Posted by Matt Sinclair on Thursday 07 2012 at 01:00 PM


There’s a lovely example of what you’re talking about at Ironbridge. When they came to build the bridge, they had the iron coke/smelting process nailed by Darby’s grandfather, but you look at the joints on the bridge, they’re from the wood working world, not that of traditional metalwork - why? Because they’d never done it before. Process/Design mismatch. Wonderful thing.

Its not so much that I’m insistent that things won’t change (ok, maybe a wee bit), more that I can’t see why they would want to change in the mainstream. Don’t get me wrong, I know all too well that denying the potential runs the risk of my sounding like a complete arse in roughly 5 years time - but I struggle to see how 3D printing (which scales in a linear manner) is every going to replace the speed and costs of something like injection moulding.

Yes, you could make bigger faster machines, more automated machines (I saw a prototype 3d printer that have a helical build platform to provide constant build volume a while back), but can you honestly say that you can see a 3D printing machine that’s going to be able to manufacture a, for example, cell phone casing, every two seconds in a homogeneous solid and reliable material?

That’s why I’m dubious. It’s not that I can’t see a place and a need for 3D printed parts, but there’s a lot of talk about how its going to revolutionise things. I don’t think it will. It has potential to change a lot, to bring to processes and capabilities in ways we both can and can’t imagine. But I also think there’s a lot of nonsense talked about it too.

Don’t get me started on the “freedom from design for manufacturing” aspects - that’s another one that properly winds me up.


Posted by Al Dean on Thursday 07 2012 at 01:47 PM


Okay, I knew I was going to get drawn into this more wink I think the key is this sentence: “can you honestly say that you can see a 3D printing machine that’s going to be able to manufacture a, for example, cell phone casing, every two seconds in a homogeneous solid and reliable material?” To answer honestly, no I can’t. But there’s a whole load of factors that go into that two second (well, maybe a bit more) cycle time which need challenging.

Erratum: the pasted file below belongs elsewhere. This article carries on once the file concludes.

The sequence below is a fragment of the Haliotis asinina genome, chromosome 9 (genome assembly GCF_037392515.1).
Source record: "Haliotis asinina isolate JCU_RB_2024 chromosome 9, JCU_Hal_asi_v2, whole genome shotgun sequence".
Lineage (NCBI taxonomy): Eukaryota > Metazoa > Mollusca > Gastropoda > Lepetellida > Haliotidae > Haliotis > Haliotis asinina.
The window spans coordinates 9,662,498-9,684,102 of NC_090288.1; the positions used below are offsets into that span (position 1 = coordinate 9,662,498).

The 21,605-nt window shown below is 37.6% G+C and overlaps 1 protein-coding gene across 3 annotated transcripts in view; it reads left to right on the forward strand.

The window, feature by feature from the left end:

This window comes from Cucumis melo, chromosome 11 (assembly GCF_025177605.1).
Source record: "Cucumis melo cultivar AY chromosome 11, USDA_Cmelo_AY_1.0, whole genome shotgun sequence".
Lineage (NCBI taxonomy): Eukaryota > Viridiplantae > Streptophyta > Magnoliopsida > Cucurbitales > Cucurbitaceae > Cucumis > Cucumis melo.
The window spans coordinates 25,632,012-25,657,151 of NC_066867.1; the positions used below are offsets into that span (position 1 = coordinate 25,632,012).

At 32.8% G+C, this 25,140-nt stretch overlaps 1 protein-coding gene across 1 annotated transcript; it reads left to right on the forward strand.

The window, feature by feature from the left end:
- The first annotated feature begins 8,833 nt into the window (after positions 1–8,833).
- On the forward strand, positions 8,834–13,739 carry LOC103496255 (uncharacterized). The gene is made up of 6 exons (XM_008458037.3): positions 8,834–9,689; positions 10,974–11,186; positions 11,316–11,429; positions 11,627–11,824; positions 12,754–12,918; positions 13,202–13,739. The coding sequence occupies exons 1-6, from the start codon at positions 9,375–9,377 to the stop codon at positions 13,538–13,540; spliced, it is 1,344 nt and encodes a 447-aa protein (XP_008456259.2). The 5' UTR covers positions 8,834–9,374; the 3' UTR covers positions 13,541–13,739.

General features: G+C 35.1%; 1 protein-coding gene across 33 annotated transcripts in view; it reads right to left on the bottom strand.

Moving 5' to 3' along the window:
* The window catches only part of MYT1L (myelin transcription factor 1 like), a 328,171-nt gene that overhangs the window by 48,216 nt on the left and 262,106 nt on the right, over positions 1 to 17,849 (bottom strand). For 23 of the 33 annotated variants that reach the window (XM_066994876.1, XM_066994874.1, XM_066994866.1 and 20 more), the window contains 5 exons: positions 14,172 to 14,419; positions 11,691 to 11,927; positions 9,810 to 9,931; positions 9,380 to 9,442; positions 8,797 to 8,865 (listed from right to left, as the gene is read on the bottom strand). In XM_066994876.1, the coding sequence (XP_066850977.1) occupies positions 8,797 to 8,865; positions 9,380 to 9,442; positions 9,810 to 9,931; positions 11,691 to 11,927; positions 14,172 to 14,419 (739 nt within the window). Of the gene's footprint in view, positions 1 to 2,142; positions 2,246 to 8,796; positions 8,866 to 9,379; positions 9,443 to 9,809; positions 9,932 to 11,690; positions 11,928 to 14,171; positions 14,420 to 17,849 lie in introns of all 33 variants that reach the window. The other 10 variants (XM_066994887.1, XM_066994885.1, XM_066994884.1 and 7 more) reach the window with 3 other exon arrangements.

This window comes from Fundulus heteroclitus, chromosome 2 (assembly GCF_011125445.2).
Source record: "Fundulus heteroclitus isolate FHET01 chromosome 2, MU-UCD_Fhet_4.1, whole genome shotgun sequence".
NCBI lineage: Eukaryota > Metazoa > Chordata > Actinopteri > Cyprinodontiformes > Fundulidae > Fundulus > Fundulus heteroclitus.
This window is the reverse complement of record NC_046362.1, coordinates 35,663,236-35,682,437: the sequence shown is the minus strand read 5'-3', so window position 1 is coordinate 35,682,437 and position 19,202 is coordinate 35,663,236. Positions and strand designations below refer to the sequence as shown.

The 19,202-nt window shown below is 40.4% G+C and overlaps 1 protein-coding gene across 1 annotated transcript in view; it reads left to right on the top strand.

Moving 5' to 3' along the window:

First of all, what’s coming out of the tool is hundreds of thousands of identical parts. Whether people actually want identical products is probably for another discussion, but if you’re trying to manufacture and sell unique products, even with only slight differences, then injection moulding tooling isn’t a big help. Bespoke Innovations and MakieLab, which you’ve featured recently, wouldn’t have a business model without 3D Printing technologies. My feeling is that they’re just the beginning.

Secondly, that cycle time is a bit misleading, in that it doesn’t take account of the weeks spent producing and setting up the tooling. If you’re in the business of manufacturing hundreds of thousands of cell phone covers, then injection moulding is still faster. But if your business is manufacturing lower volumes of un-identical products… What’s more, getting the cycle time down is important if you’re producing for stock and trying to amortize your tooling costs. But if you have no tooling, and if you don’t manufacture a product until *after* someone has paid for it, cycle times are much less important.

Thirdly, a solid and homogeneous material? Why would I want that if 3D printers could make micro-porous or functionally graded or micro-mechanical materials? I can imagine a cell phone cover which is shock resistant in the places most likely to be hit when it’s dropped, soft in areas that touch the face, acts as an antenna and which can be rolled up when not in use. I can’t 3D print one yet, but I can’t even imagine injection moulding one.

There’s that saying about how people understand the future - we over-estimate the short-term change and under-estimate the long-term. I think that’s the problem with articles from the Economist etc; they’re fixated on how 3D printers will upset copyright or bring jobs back to America or get everyone consuming again, because those are the short-term problems its journalists like to imagine they know how to fix.